||Foods of Italy|
TV & VIDEO
FOODS OF SICILY AND SARDINIA
THE BEST OF BUGIALLI
FOODS OF TUSCANY
BUGIALLI ON PASTA
FOODS OF ITALY Introduction
CLASSIC TECHNIQUES OF ITALIAN COOKING
THE FINE ART OF ITALIAN COOKING
|from: Foods of Italy|
|1984, New York, Stewart, Tabori & Chang|
|BY GIULIANO BUGIALLI|
food of Italy is certainly among the most visually striking in the world,
and its appeal is most direct when seen against its own background and landscape.
Dishes seem to reflect the sea and sky, the countryside and cityscape, the
whole Italian way of looking at things. This is an elusive magic and something
I have long wished to capture in a book.
Bringing this dream to life has been a rewarding collaborative effort. For months, photographer John Dominis and I, along with a crew of dedicated assistants, traveled through the different regions of Italy, not only tasting and photographing the food, but breathing in the special atmosphere of this rich and varied peninsula.
In the course of our travels, we had many warm and amusing experiences as we struggled to overcome Italian restrictions against setting up equipment for taking photographs in public places. Yet, in each case, we managed to triumph over bureaucratic rules because of the friendliness and interest of local officials. But while officials could intercede and make locations and architectural treasures available to us, they could offer little help when it came to persuading the local people to break with tradition. Once, while we were attempting to photograph a young woman in the very traditional South, a high window shutter opened as if on cue, and the woman's mother and fiance waved "no" in unison. There was nothing to be done. We had considerably more luck photographing the little mugellesi hens near Florence.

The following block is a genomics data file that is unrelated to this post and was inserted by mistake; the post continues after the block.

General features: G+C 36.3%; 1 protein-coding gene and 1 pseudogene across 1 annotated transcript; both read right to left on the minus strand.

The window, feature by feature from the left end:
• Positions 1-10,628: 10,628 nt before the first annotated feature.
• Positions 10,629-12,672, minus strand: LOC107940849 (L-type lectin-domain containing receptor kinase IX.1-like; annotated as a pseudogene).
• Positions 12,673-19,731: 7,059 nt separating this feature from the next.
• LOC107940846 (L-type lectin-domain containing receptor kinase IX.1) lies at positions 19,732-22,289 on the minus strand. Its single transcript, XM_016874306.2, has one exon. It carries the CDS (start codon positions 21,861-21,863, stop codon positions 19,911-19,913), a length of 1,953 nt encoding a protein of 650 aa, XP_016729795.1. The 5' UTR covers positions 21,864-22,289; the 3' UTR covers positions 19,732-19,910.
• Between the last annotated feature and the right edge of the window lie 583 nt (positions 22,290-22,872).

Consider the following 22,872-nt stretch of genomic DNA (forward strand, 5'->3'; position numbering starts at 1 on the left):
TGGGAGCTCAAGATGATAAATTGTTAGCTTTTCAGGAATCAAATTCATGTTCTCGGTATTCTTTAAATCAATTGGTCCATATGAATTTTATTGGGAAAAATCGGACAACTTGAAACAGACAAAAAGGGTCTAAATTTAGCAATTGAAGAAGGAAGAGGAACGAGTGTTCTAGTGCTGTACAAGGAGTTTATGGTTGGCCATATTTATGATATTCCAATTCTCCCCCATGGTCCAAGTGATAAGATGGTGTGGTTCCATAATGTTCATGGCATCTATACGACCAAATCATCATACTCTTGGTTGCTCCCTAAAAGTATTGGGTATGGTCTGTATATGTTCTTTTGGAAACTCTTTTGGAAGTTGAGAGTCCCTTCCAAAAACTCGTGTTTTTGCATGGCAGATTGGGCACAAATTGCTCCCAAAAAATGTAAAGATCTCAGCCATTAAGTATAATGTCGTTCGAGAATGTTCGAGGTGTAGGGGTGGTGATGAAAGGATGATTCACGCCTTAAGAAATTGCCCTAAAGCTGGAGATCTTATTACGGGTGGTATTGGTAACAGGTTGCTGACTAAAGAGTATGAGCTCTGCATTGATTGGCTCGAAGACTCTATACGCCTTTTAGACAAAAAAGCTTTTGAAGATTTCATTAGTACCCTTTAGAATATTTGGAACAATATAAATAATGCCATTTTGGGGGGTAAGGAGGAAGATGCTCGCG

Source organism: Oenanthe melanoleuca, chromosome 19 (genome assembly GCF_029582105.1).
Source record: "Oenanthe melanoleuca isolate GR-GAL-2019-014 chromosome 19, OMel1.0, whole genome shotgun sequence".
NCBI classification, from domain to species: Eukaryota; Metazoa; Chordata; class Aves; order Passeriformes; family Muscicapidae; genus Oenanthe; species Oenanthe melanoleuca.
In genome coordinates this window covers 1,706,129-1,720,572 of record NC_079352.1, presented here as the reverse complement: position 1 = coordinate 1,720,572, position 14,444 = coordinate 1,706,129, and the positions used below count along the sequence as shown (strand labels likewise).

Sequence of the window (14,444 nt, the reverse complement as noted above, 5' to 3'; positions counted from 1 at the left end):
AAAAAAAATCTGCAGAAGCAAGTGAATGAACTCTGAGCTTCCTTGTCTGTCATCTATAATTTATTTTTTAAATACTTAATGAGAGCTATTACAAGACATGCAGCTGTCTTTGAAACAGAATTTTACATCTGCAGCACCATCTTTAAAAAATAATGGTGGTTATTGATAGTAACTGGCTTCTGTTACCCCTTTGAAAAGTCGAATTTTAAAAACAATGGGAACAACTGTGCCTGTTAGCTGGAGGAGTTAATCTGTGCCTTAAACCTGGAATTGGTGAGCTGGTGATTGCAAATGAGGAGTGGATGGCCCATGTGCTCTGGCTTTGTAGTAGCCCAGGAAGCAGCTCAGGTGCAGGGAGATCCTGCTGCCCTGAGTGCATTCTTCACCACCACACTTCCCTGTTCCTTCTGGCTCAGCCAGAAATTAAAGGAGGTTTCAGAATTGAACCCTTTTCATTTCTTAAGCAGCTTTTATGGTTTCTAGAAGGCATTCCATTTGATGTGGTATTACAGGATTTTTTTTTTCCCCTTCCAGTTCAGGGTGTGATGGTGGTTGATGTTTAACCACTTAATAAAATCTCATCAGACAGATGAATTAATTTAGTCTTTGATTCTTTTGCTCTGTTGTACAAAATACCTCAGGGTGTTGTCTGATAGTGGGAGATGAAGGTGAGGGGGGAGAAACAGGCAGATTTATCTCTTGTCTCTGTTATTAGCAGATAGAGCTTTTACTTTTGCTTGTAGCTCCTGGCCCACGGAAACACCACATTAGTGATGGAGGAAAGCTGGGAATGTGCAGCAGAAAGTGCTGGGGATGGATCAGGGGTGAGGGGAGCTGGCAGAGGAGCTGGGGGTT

Foods of Italy emphasizes those traditional dishes that embody the feeling and aesthetics of the regions of Italy through which we traveled. And these dishes are all shown in their own ambiance. In selecting these recipes, and in presenting the finished dishes where they originated, I have tried to capture a balance between the natural and the sophisticated, a balance Italians have struggled to preserve over the centuries.
Such a book cannot help but have a personal feeling. As I traveled through Italy in the course of working on this project, I was flooded with memories of growing up in Italy, specifically in Tuscany. I was struck by how much of the Italian tradition food preparations, dining habits has disappeared; this realization has reinforced my determination to fix some of the color, charm, and beauty of Italy's cuisine on the printed page.
After researching the dishes-often in very old cookbooks-I tested and retested them in their original locale with the guardians of each local tradition. I then tested the recipes in New York and made any necessary substitutions so that each dish could be reproduced as authentically as possible outside of Italy. I have prefaced each recipe with a brief note about the history or folklore of the dish, appropriate accompaniments, and classic presentation.
I hope that this book will inspire you to recreate authentic Italian dishes, and even more, that it will encourage you to taste these dishes in their own Italian settings.
Giuliano Bugialli, 1984
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|© Giuliano Bugialli - Foods of Italy|